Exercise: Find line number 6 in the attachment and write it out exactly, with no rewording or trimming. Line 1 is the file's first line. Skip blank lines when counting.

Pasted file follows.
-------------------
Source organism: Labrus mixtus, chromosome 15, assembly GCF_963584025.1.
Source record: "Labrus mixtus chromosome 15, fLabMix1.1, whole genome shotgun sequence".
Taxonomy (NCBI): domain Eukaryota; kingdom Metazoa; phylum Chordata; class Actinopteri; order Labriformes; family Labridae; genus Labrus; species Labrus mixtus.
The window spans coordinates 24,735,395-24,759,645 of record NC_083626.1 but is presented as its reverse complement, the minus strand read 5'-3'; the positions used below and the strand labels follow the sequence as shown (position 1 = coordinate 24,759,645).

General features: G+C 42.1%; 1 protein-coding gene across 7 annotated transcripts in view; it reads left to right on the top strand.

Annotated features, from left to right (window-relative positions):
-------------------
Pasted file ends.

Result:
Annotated features, from left to right (window-relative positions):